On March 11 of last year a megathrust earthquake 70 kilometers off the coast of Japan triggered a catastrophic tsunami that swept up to ten kilometers inland, devastating the northeast coast of Japan's largest island, Honshu. One year later, nearly 16,000 deaths have been confirmed and over 3,000 people remain missing. The level 7 meltdowns, triggered by the tsunami, at the Fukushima Daiichi Nuclear Power Plant have created a no-man's land between Tokyo and Sendai, the hardest hit major city. The past year saw the detection of radiation "hotspots" outside the evacuation zone and contaminated tap water, beef and other products including, a few months ago, trace amounts of radioactive cesium in infant formula.
I thought for a long time about what I could write to mark the anniversary of this disaster. A piece on some interesting point of Japanese culture seemed too specific for something of this magnitude, but a general piece on the stoic nature and cultural cohesion of the Japanese wouldn't be very different from many other available articles. Eventually, it occurred to me that it would be best to step aside and let some Japanese bloggers do the talking. Of course, unless you are Japanese or an American who fluently reads kanji, getting through their posts will be a slow process. Given that a picture is worth a thousand words and that Japan is arguably the land of cameras, the more visual approach of these Japanese blogs seemed appropriate.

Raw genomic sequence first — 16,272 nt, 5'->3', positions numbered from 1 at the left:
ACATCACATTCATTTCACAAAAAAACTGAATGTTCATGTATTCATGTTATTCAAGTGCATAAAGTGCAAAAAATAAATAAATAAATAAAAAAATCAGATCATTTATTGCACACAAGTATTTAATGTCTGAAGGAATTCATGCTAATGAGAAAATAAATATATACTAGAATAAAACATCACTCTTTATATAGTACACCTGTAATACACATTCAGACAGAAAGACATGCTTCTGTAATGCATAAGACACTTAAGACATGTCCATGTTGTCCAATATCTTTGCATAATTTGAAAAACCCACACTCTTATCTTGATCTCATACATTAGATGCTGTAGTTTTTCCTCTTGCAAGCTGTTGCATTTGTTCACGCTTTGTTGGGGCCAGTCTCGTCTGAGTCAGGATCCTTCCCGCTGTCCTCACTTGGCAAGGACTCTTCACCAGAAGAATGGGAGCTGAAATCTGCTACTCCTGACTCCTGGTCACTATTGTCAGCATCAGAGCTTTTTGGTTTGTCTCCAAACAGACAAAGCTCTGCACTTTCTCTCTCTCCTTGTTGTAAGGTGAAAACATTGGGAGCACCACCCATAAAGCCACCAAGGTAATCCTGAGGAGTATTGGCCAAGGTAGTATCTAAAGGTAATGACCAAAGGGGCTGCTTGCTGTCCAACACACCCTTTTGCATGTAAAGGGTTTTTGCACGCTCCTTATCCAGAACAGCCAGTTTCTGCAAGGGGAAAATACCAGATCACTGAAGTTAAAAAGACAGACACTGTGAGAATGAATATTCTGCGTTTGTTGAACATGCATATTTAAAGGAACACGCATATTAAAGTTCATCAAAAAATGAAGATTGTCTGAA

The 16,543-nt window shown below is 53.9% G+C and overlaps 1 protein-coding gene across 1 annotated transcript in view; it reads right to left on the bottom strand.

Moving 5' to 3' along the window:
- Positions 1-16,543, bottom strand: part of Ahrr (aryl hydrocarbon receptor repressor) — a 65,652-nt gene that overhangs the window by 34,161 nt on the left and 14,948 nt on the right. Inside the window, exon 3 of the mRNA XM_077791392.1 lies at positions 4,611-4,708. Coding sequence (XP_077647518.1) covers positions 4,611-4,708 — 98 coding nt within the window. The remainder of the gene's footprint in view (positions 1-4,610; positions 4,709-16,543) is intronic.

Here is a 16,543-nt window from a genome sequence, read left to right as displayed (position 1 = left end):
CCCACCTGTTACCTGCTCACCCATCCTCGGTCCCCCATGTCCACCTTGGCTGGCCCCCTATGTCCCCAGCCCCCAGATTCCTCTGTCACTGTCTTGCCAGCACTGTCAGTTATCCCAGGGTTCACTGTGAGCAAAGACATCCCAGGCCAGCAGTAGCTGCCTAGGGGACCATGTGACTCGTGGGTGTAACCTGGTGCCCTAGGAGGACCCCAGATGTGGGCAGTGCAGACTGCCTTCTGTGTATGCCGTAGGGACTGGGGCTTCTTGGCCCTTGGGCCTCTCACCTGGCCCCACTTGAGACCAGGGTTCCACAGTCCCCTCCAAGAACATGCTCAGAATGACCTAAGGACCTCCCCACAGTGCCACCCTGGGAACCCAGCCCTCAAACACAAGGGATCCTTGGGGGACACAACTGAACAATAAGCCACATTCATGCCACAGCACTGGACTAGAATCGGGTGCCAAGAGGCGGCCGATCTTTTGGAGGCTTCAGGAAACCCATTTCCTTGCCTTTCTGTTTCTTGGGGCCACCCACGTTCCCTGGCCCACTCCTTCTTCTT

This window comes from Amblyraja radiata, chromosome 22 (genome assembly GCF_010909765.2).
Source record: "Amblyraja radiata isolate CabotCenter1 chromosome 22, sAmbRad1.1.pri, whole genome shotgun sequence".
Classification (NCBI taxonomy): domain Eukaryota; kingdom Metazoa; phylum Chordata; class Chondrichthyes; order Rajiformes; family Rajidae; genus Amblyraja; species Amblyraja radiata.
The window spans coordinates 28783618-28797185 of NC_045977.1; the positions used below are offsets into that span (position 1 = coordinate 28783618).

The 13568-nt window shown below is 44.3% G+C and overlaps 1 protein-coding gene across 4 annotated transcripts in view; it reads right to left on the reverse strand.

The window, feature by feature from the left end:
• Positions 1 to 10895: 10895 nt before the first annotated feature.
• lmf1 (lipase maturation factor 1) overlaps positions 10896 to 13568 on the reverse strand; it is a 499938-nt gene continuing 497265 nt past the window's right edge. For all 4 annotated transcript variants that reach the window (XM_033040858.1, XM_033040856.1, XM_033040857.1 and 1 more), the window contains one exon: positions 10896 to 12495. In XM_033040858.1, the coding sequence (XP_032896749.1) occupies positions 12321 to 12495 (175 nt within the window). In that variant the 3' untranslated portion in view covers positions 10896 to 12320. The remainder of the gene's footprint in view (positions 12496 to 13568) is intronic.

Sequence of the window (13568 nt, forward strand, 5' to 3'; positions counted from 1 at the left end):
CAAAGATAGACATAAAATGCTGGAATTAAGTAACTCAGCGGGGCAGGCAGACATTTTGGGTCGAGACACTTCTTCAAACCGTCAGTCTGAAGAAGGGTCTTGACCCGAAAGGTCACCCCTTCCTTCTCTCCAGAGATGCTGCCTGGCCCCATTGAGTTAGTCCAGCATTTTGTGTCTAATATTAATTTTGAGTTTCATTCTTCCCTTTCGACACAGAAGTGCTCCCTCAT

Nakano Hajime's blog tells the story of 73 volunteers who last summer traveled north by bus from Tokyo Station to the destroyed town of Rikuzentakata, in Iwate Prefecture. Working with the locals and hand-drawn maps, they assisted in clean up, object recovery and resource distribution. Also shown are a couple local newspaper images, one showing an photo and article about a local summer festival (more on that with the next link) and the other an advertisement for a company that scraps farm equipment, a service aimed at the many people who are leaving the area.
Matsuri are local festivals held in nearly all Japanese municipalities. Although the dates of these celebrations are not uniform, almost every town has one in the late summer, referred to as Natsu-Matsuri (Summer Festival). These affairs are usually accompanied by a procession of elaborate floats, carried or pulled by the local men, glowing with lanterns, and often housing musicians playing traditional instruments. On the top level of the floats children ride through the town, singing along with the songs and banging drums and tin cans to the rhythm. Matsuri is celebrated by everyone, but it is a magical time for the young. While in Japan last summer, my wife and I saw a TV news report of Rikuzentakata celebrating Natsu-Matsuri, the parade winding through the flattened heart of the town. Many of the children were newly orphaned, and the adults who organized the celebration had lost much as well. But like earlier generations who identically rebuilt shrines and castles after the war, some things are not up for compromise. Scroll down to the lower half of the linked page, by the blogger Sinanodaimon (pen name), to see the Natsu-Matsuri procession.
Seeing the Japanese care for each other and refuse to fall into despair always leaves me with hope for their culture and country. The chips are stacked against them right now, economically and demographically. But this is a culture that, in certain important respects, is highly sure of itself and functional. And they definitely don't give up.